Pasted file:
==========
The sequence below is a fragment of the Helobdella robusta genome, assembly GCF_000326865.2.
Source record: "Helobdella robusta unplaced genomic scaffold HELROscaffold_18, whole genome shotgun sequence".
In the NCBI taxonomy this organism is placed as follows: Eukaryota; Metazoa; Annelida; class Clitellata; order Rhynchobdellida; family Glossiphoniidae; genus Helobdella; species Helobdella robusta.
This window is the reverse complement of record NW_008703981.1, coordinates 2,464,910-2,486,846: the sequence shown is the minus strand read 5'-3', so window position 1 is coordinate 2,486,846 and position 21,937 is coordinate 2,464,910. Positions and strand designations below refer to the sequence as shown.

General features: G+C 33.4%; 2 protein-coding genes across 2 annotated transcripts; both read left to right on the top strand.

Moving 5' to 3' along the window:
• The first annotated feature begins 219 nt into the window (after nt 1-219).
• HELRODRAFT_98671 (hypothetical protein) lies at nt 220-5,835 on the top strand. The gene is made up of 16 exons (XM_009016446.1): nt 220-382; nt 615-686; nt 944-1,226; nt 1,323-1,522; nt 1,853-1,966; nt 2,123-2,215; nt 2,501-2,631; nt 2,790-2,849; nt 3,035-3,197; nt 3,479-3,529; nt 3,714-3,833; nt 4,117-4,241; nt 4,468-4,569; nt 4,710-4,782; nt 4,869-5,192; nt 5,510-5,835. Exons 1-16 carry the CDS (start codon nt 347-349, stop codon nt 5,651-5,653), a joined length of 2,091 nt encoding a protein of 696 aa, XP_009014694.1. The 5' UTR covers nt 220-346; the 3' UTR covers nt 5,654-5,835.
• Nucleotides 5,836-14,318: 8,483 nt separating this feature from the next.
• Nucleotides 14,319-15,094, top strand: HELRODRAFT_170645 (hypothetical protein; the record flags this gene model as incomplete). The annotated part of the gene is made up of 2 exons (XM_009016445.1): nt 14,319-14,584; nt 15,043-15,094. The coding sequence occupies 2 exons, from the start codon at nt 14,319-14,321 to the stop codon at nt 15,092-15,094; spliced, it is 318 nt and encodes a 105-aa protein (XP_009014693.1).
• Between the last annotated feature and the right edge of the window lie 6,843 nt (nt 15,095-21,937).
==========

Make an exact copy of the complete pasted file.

The sequence below is a fragment of the Helobdella robusta genome, assembly GCF_000326865.2.
Source record: "Helobdella robusta unplaced genomic scaffold HELROscaffold_18, whole genome shotgun sequence".
In the NCBI taxonomy this organism is placed as follows: Eukaryota; Metazoa; Annelida; class Clitellata; order Rhynchobdellida; family Glossiphoniidae; genus Helobdella; species Helobdella robusta.
This window is the reverse complement of record NW_008703981.1, coordinates 2,464,910-2,486,846: the sequence shown is the minus strand read 5'-3', so window position 1 is coordinate 2,486,846 and position 21,937 is coordinate 2,464,910. Positions and strand designations below refer to the sequence as shown.

General features: G+C 33.4%; 2 protein-coding genes across 2 annotated transcripts; both read left to right on the top strand.

Moving 5' to 3' along the window:
• The first annotated feature begins 219 nt into the window (after nt 1-219).
• HELRODRAFT_98671 (hypothetical protein) lies at nt 220-5,835 on the top strand. The gene is made up of 16 exons (XM_009016446.1): nt 220-382; nt 615-686; nt 944-1,226; nt 1,323-1,522; nt 1,853-1,966; nt 2,123-2,215; nt 2,501-2,631; nt 2,790-2,849; nt 3,035-3,197; nt 3,479-3,529; nt 3,714-3,833; nt 4,117-4,241; nt 4,468-4,569; nt 4,710-4,782; nt 4,869-5,192; nt 5,510-5,835. Exons 1-16 carry the CDS (start codon nt 347-349, stop codon nt 5,651-5,653), a joined length of 2,091 nt encoding a protein of 696 aa, XP_009014694.1. The 5' UTR covers nt 220-346; the 3' UTR covers nt 5,654-5,835.
• Nucleotides 5,836-14,318: 8,483 nt separating this feature from the next.
• Nucleotides 14,319-15,094, top strand: HELRODRAFT_170645 (hypothetical protein; the record flags this gene model as incomplete). The annotated part of the gene is made up of 2 exons (XM_009016445.1): nt 14,319-14,584; nt 15,043-15,094. The coding sequence occupies 2 exons, from the start codon at nt 14,319-14,321 to the stop codon at nt 15,092-15,094; spliced, it is 318 nt and encodes a 105-aa protein (XP_009014693.1).
• Between the last annotated feature and the right edge of the window lie 6,843 nt (nt 15,095-21,937).